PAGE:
Wednesday, April 5, 2023

EU Commission contradicts itself in attempted justification of SEP regulation in light of EU Charter of Fundamental Rights: 'uniform and predictable outcome' but 'not ultimately binding'?

The European Commission's draft regulation on standard-essential patents (SEPs) (initial reaction, table of contents and synposis) is primarily characterized by the imposition of additional costs and delays, and by generally poor craftsmanship. I'll write more about the latter on other occasions, but have already pointed to some flaws, such as the failure to determine essentiality claim by claim and deficient rules for the envisioned SEP Register, which don't take into account that non-essentiality and invalidity decisions by courts and patent offices can be reversed and that they are a per-jurisdiction question (for instance, the same patent might be deemed essential in Germany but not in the Netherlands). There isn't even a mechanism for putting patents back on the SEP Register.

One could forgive--and the Commission (especially if it engaged in a proper consultation process on specific proposals) could correct--those kinds of shortcomings. But there are two issues that I view more seriously and which are the focus of this post:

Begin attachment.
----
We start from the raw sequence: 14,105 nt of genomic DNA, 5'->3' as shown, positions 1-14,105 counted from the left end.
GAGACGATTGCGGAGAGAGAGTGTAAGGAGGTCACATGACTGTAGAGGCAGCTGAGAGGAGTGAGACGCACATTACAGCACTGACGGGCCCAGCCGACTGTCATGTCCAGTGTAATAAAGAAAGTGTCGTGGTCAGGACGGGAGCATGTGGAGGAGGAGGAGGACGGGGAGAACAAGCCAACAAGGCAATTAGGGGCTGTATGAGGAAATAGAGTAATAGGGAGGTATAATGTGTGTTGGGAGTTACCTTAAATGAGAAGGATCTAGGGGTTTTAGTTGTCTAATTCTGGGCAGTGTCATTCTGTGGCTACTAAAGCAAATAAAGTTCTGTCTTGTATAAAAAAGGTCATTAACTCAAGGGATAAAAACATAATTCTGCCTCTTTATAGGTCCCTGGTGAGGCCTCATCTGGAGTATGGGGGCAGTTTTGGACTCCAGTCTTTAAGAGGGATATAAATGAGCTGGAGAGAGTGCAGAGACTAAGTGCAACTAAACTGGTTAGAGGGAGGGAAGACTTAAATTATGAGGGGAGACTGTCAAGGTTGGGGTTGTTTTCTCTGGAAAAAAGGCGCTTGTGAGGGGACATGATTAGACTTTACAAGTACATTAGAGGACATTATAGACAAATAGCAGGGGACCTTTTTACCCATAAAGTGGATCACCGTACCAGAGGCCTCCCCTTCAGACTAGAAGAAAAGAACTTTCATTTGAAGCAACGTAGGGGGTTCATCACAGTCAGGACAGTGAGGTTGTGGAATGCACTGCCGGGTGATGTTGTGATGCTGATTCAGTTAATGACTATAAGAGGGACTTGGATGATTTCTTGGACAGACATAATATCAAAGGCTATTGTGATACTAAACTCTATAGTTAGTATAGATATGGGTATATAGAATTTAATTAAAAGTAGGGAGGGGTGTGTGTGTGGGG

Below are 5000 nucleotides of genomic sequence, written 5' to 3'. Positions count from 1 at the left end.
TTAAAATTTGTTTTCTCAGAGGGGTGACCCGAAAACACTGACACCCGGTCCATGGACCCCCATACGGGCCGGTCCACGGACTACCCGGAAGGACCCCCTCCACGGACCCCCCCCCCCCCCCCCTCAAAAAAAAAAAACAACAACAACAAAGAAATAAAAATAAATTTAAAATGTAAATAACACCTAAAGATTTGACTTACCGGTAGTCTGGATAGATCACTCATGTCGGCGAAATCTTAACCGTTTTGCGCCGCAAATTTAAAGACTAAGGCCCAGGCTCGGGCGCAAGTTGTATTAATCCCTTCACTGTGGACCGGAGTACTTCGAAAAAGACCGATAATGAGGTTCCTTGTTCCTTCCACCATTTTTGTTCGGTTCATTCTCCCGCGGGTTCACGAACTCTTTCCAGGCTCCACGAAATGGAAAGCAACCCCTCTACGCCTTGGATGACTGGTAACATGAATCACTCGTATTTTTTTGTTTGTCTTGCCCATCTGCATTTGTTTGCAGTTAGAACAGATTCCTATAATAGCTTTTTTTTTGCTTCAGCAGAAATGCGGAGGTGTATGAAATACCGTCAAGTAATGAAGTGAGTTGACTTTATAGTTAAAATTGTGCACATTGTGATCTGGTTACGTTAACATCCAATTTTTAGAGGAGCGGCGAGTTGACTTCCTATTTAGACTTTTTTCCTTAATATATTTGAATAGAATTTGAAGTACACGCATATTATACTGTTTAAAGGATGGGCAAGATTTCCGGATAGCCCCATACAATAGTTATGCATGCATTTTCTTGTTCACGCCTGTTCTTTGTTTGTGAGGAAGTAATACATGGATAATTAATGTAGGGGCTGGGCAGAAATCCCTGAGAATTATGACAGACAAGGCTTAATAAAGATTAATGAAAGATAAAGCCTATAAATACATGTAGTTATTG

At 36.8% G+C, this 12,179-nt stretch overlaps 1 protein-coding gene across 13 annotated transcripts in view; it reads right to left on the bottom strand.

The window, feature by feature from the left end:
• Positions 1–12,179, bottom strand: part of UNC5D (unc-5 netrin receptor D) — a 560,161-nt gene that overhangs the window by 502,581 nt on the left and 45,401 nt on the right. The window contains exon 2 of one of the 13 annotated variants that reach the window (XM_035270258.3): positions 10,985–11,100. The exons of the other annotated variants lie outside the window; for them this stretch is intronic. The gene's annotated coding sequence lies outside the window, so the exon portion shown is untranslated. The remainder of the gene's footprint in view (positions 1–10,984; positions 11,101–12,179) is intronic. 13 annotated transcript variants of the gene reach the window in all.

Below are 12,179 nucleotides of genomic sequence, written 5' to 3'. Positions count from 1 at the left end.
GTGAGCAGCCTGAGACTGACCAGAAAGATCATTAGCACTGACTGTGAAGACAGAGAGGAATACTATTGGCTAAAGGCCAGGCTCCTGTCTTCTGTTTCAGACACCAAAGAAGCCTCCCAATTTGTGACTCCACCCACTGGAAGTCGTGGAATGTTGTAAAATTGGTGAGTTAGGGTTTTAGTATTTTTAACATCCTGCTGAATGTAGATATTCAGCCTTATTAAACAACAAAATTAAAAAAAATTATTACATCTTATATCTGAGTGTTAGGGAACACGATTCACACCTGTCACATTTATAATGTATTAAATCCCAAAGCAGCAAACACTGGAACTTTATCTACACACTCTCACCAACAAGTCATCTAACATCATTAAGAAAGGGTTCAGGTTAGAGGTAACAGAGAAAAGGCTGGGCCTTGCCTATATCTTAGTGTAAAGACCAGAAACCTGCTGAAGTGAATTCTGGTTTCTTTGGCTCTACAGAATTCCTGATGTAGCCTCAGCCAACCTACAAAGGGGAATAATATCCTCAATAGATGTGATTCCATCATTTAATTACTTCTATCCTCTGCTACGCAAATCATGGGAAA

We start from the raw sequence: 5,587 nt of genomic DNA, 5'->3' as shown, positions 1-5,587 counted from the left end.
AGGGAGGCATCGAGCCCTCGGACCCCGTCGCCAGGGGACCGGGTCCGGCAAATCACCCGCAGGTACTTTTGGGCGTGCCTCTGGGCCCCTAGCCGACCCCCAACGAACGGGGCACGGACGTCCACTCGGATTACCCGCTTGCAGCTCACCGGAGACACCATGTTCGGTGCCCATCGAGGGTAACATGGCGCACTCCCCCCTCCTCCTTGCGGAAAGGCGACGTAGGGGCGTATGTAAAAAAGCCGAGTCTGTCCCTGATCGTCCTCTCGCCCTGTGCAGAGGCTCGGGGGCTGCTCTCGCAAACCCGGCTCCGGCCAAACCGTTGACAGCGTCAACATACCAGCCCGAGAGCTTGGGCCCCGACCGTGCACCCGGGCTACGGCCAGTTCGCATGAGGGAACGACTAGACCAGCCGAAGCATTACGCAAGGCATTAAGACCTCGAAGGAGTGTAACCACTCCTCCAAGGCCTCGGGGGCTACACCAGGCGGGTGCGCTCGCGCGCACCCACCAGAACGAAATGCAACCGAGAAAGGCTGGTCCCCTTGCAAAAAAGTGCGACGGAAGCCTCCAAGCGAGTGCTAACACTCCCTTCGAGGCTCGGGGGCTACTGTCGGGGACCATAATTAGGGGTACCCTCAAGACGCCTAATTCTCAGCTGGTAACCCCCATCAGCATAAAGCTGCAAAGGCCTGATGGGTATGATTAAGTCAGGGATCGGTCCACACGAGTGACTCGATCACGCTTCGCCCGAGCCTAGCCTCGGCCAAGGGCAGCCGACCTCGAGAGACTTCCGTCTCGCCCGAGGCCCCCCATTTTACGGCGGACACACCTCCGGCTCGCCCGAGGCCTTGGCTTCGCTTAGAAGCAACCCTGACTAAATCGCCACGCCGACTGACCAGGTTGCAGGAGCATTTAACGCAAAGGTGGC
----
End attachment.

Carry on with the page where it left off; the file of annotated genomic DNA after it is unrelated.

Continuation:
You can click on any of the links above to go directly to the related section.

Art. 17(2) of the EU Charter of Fundamental Rights (CFREU)

Recital 34 of the draft SEP regulation claims that the proposal "respects the intellectual property rights of patent owners (Article 17(2) of EU Charter of Fundamental Rights), although it includes a restriction on the ability to enforce a SEP that has not been registered within a certain time-limit and introduces a requirement to conduct a FRAND determination before enforcing individual SEPs."

It goes on to argue that objectives of general interest may be pursued so long as there is no "disproportionate and intolerable interference which infringes the very essence of the rights guaranteed." Actually, the "very essence" of patent rights is their enforcement as the ECJ has repeatedly recognized (see further below), there would be less restrictive means (to apply a proportionality principle that is recognized in EU antitrust law), and the adverse effect on enforcement far outweighs any of the claimed benefits of the contemplated rules.